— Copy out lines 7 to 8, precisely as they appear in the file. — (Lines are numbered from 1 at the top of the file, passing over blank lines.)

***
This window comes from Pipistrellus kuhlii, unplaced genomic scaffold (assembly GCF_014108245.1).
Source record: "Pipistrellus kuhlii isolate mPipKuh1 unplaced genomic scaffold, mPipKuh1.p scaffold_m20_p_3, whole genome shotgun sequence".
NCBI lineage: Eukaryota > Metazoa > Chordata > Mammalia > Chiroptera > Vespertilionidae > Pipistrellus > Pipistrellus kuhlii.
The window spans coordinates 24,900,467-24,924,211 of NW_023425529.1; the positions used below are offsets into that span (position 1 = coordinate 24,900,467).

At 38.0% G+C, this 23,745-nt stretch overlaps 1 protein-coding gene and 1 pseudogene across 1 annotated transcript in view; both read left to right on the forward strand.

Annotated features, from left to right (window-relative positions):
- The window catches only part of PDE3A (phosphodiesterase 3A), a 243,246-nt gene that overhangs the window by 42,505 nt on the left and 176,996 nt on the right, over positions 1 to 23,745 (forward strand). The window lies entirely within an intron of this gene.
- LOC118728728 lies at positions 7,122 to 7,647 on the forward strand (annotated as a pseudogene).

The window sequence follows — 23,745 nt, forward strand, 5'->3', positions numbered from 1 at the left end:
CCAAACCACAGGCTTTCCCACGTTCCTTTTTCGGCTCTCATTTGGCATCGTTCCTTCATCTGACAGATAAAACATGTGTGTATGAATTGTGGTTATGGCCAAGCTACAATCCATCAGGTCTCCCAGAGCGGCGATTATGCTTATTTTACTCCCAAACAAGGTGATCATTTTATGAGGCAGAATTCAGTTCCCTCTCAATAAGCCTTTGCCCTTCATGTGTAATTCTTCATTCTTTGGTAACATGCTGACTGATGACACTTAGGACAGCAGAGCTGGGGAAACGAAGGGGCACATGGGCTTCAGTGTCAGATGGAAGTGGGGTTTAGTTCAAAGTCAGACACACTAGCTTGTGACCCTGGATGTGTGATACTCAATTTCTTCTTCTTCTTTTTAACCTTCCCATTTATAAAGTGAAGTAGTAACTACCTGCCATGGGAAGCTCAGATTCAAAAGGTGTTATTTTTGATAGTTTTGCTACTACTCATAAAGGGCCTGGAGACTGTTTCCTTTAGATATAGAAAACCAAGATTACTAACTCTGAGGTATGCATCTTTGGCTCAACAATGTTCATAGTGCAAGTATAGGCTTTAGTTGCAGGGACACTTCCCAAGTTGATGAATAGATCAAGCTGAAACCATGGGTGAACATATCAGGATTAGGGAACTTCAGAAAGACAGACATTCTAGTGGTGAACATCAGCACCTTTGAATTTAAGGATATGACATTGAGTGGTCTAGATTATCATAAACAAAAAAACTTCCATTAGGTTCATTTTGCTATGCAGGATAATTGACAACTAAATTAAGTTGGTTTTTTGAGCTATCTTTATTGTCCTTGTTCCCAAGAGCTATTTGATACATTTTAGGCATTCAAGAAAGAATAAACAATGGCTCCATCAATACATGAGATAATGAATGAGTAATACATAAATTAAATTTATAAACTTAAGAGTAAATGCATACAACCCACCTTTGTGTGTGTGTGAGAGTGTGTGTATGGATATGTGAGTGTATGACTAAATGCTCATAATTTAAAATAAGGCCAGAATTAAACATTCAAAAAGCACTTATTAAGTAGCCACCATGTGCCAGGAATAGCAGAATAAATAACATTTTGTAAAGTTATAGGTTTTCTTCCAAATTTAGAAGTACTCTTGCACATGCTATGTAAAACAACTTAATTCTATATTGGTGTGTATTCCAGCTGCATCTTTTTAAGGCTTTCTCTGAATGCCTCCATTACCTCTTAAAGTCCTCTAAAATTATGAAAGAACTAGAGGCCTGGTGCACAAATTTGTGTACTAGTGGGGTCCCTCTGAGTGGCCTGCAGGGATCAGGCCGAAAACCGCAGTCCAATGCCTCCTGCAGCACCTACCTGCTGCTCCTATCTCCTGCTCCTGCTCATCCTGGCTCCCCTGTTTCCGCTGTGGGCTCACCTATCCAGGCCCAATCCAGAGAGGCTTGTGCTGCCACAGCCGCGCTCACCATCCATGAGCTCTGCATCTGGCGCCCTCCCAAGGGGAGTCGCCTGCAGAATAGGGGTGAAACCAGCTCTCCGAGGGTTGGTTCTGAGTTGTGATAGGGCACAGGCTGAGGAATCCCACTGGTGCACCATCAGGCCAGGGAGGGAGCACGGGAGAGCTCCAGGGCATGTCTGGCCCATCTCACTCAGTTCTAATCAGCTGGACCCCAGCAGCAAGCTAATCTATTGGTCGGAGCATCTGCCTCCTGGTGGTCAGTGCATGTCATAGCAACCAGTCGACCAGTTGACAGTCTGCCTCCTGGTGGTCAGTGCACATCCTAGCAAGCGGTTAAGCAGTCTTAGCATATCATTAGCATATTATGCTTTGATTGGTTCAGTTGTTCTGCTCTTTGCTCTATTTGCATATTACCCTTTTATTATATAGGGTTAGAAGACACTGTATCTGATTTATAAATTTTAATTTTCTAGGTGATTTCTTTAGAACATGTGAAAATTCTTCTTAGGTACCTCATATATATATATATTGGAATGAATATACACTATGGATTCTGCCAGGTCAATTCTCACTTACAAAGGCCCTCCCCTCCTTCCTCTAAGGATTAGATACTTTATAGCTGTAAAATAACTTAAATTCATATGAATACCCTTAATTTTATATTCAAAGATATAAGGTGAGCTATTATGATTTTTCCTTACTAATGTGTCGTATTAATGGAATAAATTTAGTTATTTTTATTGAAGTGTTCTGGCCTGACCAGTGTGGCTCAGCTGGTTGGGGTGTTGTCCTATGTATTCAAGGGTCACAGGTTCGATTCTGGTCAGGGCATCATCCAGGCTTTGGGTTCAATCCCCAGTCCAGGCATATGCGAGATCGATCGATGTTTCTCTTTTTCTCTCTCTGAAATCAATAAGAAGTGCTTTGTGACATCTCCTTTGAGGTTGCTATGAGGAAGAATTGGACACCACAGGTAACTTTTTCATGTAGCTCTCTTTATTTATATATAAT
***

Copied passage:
- The window catches only part of PDE3A (phosphodiesterase 3A), a 243,246-nt gene that overhangs the window by 42,505 nt on the left and 176,996 nt on the right, over positions 1 to 23,745 (forward strand). The window lies entirely within an intron of this gene.
- LOC118728728 lies at positions 7,122 to 7,647 on the forward strand (annotated as a pseudogene).